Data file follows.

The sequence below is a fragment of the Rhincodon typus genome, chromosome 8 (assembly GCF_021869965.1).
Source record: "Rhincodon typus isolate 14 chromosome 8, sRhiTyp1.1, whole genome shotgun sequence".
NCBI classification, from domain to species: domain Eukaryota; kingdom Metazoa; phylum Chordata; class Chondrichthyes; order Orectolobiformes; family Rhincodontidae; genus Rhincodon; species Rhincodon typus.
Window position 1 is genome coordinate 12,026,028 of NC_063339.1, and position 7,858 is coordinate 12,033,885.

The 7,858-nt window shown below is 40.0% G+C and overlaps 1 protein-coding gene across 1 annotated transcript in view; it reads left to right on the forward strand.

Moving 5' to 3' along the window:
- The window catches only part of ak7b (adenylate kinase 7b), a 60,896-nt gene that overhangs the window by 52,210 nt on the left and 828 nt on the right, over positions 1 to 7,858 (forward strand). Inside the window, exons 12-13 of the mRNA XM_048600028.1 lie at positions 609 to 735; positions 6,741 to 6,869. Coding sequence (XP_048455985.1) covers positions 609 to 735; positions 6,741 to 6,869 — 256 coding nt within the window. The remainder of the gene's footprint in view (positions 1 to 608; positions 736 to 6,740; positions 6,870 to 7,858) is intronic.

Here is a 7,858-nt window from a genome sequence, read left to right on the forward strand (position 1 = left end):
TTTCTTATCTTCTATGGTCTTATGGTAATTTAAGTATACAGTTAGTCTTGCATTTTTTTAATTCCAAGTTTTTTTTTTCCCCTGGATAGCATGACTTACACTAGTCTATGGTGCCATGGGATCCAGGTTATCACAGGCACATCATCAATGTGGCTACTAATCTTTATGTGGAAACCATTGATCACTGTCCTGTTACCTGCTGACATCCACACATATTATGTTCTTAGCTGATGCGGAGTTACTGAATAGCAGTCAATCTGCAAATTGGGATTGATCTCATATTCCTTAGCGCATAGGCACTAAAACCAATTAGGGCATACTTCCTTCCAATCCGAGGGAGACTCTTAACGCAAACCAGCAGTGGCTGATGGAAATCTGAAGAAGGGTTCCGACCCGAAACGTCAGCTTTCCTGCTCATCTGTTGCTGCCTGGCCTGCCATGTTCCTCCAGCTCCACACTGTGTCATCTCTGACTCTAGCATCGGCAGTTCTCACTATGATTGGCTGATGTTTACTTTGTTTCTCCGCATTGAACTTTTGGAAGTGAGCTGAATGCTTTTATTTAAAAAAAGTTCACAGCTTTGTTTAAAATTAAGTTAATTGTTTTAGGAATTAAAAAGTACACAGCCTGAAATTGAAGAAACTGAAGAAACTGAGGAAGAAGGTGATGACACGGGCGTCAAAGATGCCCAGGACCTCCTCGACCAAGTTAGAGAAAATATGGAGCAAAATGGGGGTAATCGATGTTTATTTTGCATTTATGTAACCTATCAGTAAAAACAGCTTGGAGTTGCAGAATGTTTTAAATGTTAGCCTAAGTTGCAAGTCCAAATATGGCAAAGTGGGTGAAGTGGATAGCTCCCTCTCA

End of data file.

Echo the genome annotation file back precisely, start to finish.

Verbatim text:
The sequence below is a fragment of the Rhincodon typus genome, chromosome 8 (assembly GCF_021869965.1).
Source record: "Rhincodon typus isolate 14 chromosome 8, sRhiTyp1.1, whole genome shotgun sequence".
NCBI classification, from domain to species: domain Eukaryota; kingdom Metazoa; phylum Chordata; class Chondrichthyes; order Orectolobiformes; family Rhincodontidae; genus Rhincodon; species Rhincodon typus.
Window position 1 is genome coordinate 12,026,028 of NC_063339.1, and position 7,858 is coordinate 12,033,885.

The 7,858-nt window shown below is 40.0% G+C and overlaps 1 protein-coding gene across 1 annotated transcript in view; it reads left to right on the forward strand.

Moving 5' to 3' along the window:
- The window catches only part of ak7b (adenylate kinase 7b), a 60,896-nt gene that overhangs the window by 52,210 nt on the left and 828 nt on the right, over positions 1 to 7,858 (forward strand). Inside the window, exons 12-13 of the mRNA XM_048600028.1 lie at positions 609 to 735; positions 6,741 to 6,869. Coding sequence (XP_048455985.1) covers positions 609 to 735; positions 6,741 to 6,869 — 256 coding nt within the window. The remainder of the gene's footprint in view (positions 1 to 608; positions 736 to 6,740; positions 6,870 to 7,858) is intronic.

Here is a 7,858-nt window from a genome sequence, read left to right on the forward strand (position 1 = left end):
TTTCTTATCTTCTATGGTCTTATGGTAATTTAAGTATACAGTTAGTCTTGCATTTTTTTAATTCCAAGTTTTTTTTTTCCCCTGGATAGCATGACTTACACTAGTCTATGGTGCCATGGGATCCAGGTTATCACAGGCACATCATCAATGTGGCTACTAATCTTTATGTGGAAACCATTGATCACTGTCCTGTTACCTGCTGACATCCACACATATTATGTTCTTAGCTGATGCGGAGTTACTGAATAGCAGTCAATCTGCAAATTGGGATTGATCTCATATTCCTTAGCGCATAGGCACTAAAACCAATTAGGGCATACTTCCTTCCAATCCGAGGGAGACTCTTAACGCAAACCAGCAGTGGCTGATGGAAATCTGAAGAAGGGTTCCGACCCGAAACGTCAGCTTTCCTGCTCATCTGTTGCTGCCTGGCCTGCCATGTTCCTCCAGCTCCACACTGTGTCATCTCTGACTCTAGCATCGGCAGTTCTCACTATGATTGGCTGATGTTTACTTTGTTTCTCCGCATTGAACTTTTGGAAGTGAGCTGAATGCTTTTATTTAAAAAAAGTTCACAGCTTTGTTTAAAATTAAGTTAATTGTTTTAGGAATTAAAAAGTACACAGCCTGAAATTGAAGAAACTGAAGAAACTGAGGAAGAAGGTGATGACACGGGCGTCAAAGATGCCCAGGACCTCCTCGACCAAGTTAGAGAAAATATGGAGCAAAATGGGGGTAATCGATGTTTATTTTGCATTTATGTAACCTATCAGTAAAAACAGCTTGGAGTTGCAGAATGTTTTAAATGTTAGCCTAAGTTGCAAGTCCAAATATGGCAAAGTGGGTGAAGTGGATAGCTCCCTCTCA